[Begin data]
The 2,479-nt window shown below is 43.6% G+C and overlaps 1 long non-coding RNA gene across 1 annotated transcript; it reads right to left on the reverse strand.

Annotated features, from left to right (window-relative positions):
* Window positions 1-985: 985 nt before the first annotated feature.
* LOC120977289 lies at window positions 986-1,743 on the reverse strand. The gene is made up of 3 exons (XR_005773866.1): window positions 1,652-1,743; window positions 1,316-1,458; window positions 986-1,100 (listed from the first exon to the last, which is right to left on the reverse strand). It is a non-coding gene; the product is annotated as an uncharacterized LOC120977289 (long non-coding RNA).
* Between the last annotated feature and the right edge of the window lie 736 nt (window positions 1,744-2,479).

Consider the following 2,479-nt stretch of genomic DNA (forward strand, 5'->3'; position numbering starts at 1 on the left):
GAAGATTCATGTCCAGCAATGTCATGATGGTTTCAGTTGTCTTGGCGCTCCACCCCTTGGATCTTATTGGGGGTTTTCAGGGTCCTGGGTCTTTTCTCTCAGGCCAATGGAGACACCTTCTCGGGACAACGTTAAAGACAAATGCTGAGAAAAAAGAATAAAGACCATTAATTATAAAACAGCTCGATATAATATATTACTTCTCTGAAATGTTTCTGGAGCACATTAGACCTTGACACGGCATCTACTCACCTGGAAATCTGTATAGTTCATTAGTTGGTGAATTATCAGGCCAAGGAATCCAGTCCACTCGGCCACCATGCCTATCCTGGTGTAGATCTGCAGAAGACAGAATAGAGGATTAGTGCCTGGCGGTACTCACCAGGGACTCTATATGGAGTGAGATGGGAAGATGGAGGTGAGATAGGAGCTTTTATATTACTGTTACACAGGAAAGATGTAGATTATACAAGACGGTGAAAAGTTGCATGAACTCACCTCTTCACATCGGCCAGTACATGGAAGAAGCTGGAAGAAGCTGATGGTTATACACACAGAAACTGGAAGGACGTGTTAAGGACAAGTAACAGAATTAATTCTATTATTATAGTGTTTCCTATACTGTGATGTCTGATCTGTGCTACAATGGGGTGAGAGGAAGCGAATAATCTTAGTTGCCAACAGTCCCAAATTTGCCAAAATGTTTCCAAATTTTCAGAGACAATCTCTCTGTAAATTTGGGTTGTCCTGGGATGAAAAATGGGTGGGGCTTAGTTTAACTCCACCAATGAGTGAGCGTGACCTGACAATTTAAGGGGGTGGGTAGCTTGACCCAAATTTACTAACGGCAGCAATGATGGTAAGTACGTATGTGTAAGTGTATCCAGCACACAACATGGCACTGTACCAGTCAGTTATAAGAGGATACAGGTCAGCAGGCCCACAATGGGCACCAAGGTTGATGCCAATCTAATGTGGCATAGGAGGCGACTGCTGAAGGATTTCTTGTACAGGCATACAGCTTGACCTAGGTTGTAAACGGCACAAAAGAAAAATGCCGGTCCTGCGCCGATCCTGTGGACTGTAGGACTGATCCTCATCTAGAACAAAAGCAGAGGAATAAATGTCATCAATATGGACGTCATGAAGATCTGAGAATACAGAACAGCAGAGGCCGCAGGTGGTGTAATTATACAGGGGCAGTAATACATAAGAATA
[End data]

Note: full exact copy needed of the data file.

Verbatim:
The 2,479-nt window shown below is 43.6% G+C and overlaps 1 long non-coding RNA gene across 1 annotated transcript; it reads right to left on the reverse strand.

Annotated features, from left to right (window-relative positions):
* Window positions 1-985: 985 nt before the first annotated feature.
* LOC120977289 lies at window positions 986-1,743 on the reverse strand. The gene is made up of 3 exons (XR_005773866.1): window positions 1,652-1,743; window positions 1,316-1,458; window positions 986-1,100 (listed from the first exon to the last, which is right to left on the reverse strand). It is a non-coding gene; the product is annotated as an uncharacterized LOC120977289 (long non-coding RNA).
* Between the last annotated feature and the right edge of the window lie 736 nt (window positions 1,744-2,479).

Consider the following 2,479-nt stretch of genomic DNA (forward strand, 5'->3'; position numbering starts at 1 on the left):
GAAGATTCATGTCCAGCAATGTCATGATGGTTTCAGTTGTCTTGGCGCTCCACCCCTTGGATCTTATTGGGGGTTTTCAGGGTCCTGGGTCTTTTCTCTCAGGCCAATGGAGACACCTTCTCGGGACAACGTTAAAGACAAATGCTGAGAAAAAAGAATAAAGACCATTAATTATAAAACAGCTCGATATAATATATTACTTCTCTGAAATGTTTCTGGAGCACATTAGACCTTGACACGGCATCTACTCACCTGGAAATCTGTATAGTTCATTAGTTGGTGAATTATCAGGCCAAGGAATCCAGTCCACTCGGCCACCATGCCTATCCTGGTGTAGATCTGCAGAAGACAGAATAGAGGATTAGTGCCTGGCGGTACTCACCAGGGACTCTATATGGAGTGAGATGGGAAGATGGAGGTGAGATAGGAGCTTTTATATTACTGTTACACAGGAAAGATGTAGATTATACAAGACGGTGAAAAGTTGCATGAACTCACCTCTTCACATCGGCCAGTACATGGAAGAAGCTGGAAGAAGCTGATGGTTATACACACAGAAACTGGAAGGACGTGTTAAGGACAAGTAACAGAATTAATTCTATTATTATAGTGTTTCCTATACTGTGATGTCTGATCTGTGCTACAATGGGGTGAGAGGAAGCGAATAATCTTAGTTGCCAACAGTCCCAAATTTGCCAAAATGTTTCCAAATTTTCAGAGACAATCTCTCTGTAAATTTGGGTTGTCCTGGGATGAAAAATGGGTGGGGCTTAGTTTAACTCCACCAATGAGTGAGCGTGACCTGACAATTTAAGGGGGTGGGTAGCTTGACCCAAATTTACTAACGGCAGCAATGATGGTAAGTACGTATGTGTAAGTGTATCCAGCACACAACATGGCACTGTACCAGTCAGTTATAAGAGGATACAGGTCAGCAGGCCCACAATGGGCACCAAGGTTGATGCCAATCTAATGTGGCATAGGAGGCGACTGCTGAAGGATTTCTTGTACAGGCATACAGCTTGACCTAGGTTGTAAACGGCACAAAAGAAAAATGCCGGTCCTGCGCCGATCCTGTGGACTGTAGGACTGATCCTCATCTAGAACAAAAGCAGAGGAATAAATGTCATCAATATGGACGTCATGAAGATCTGAGAATACAGAACAGCAGAGGCCGCAGGTGGTGTAATTATACAGGGGCAGTAATACATAAGAATA